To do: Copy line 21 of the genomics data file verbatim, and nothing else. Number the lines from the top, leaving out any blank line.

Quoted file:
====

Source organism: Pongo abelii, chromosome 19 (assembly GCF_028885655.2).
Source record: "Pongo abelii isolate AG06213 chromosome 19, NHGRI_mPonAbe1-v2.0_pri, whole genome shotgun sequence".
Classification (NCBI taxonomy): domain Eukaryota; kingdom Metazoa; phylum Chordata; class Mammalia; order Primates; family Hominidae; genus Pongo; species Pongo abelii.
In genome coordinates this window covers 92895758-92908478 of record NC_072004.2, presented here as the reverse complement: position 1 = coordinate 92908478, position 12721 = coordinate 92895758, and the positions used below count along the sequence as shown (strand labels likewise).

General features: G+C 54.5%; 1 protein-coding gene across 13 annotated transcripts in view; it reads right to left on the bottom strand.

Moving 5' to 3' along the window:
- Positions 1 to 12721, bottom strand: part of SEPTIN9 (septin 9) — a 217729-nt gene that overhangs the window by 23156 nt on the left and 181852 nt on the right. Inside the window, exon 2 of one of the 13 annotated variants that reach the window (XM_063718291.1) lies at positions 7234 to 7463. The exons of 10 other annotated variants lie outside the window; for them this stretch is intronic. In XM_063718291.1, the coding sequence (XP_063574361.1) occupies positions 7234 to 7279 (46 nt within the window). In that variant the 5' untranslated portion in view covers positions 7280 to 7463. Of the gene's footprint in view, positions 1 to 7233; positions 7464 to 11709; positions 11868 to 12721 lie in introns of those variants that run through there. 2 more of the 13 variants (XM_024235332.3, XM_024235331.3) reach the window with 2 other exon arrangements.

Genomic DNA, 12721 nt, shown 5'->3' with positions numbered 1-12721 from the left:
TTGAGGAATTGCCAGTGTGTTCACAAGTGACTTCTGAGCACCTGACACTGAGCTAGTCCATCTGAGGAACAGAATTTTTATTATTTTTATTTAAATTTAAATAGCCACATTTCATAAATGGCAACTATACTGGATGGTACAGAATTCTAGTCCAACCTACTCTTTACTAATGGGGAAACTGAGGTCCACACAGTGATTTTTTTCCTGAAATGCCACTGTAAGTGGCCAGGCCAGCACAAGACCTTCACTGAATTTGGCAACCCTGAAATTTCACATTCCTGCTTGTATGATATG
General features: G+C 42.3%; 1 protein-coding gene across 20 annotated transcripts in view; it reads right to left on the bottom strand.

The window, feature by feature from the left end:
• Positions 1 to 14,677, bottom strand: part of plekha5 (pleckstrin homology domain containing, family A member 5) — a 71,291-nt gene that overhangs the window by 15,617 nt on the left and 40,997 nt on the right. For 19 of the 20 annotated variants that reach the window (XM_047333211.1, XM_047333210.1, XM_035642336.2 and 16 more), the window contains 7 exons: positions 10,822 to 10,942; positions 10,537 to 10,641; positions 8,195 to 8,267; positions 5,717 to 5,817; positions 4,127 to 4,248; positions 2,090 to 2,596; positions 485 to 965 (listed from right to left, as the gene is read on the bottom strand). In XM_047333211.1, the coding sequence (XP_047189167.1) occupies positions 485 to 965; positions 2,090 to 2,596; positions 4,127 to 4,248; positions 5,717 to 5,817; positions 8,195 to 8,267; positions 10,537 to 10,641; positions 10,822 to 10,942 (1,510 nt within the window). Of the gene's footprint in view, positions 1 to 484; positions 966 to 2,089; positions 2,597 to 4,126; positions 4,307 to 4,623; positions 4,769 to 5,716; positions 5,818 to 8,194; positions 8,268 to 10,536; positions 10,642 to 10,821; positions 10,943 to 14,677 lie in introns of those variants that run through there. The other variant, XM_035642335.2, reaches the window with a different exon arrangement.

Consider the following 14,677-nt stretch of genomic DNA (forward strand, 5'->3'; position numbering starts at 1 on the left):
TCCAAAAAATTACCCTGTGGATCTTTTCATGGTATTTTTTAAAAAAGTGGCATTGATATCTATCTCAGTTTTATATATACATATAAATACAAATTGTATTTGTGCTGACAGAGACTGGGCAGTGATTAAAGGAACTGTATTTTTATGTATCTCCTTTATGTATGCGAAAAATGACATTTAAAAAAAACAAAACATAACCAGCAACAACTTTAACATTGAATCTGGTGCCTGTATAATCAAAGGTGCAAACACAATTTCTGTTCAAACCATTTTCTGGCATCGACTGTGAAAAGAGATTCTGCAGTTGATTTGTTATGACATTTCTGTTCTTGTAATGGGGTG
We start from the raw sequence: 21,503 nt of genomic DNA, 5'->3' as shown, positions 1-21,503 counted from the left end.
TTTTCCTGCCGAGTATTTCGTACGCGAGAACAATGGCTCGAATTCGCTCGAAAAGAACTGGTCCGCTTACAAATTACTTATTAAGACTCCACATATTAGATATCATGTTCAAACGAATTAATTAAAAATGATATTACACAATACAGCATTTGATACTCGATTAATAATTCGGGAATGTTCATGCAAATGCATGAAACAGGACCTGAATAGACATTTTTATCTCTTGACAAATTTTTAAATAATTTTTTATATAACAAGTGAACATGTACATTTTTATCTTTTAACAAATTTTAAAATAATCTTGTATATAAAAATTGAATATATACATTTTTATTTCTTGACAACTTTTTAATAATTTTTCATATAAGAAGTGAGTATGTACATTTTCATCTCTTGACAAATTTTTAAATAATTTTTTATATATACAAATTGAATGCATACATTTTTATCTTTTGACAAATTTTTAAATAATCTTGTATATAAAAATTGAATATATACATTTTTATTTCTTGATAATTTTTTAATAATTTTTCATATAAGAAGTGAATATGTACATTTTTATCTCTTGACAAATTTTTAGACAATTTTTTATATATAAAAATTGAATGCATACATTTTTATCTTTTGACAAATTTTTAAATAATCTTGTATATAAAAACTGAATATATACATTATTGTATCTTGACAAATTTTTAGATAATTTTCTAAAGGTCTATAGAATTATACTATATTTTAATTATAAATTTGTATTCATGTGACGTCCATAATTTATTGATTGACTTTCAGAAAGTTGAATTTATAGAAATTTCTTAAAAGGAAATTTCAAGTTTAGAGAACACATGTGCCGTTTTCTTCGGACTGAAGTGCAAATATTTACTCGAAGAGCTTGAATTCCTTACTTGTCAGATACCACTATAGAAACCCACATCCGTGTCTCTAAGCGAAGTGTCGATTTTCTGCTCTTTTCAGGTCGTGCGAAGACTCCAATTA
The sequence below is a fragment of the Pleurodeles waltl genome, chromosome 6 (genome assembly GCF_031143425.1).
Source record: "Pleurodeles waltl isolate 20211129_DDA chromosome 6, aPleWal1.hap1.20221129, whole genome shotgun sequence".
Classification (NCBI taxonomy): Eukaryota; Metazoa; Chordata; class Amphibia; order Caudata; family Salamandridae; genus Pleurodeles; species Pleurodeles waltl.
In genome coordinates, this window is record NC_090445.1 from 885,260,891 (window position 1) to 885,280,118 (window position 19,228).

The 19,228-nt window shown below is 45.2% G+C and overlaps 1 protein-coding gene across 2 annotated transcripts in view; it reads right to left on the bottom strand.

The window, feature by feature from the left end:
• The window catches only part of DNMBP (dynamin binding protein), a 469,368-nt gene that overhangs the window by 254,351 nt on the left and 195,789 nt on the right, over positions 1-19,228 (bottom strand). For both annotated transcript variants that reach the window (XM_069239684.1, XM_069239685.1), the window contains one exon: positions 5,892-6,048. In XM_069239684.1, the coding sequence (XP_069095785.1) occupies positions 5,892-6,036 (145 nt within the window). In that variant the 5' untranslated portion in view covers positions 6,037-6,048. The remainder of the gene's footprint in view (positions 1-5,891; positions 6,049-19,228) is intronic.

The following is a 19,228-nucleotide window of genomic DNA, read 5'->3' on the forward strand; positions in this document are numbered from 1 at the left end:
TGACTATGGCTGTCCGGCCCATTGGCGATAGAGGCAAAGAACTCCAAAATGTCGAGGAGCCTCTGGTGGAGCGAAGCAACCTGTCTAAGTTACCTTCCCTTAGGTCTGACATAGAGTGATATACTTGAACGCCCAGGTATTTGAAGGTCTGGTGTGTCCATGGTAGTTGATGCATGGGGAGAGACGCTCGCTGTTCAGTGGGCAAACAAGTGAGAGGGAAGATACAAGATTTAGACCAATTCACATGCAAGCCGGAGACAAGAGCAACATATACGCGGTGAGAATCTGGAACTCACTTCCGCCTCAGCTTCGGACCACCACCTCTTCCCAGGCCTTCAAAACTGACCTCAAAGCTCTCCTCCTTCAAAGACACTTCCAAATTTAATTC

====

The 19,228-nt window shown below is 45.2% G+C and overlaps 1 protein-coding gene across 2 annotated transcripts in view; it reads right to left on the bottom strand.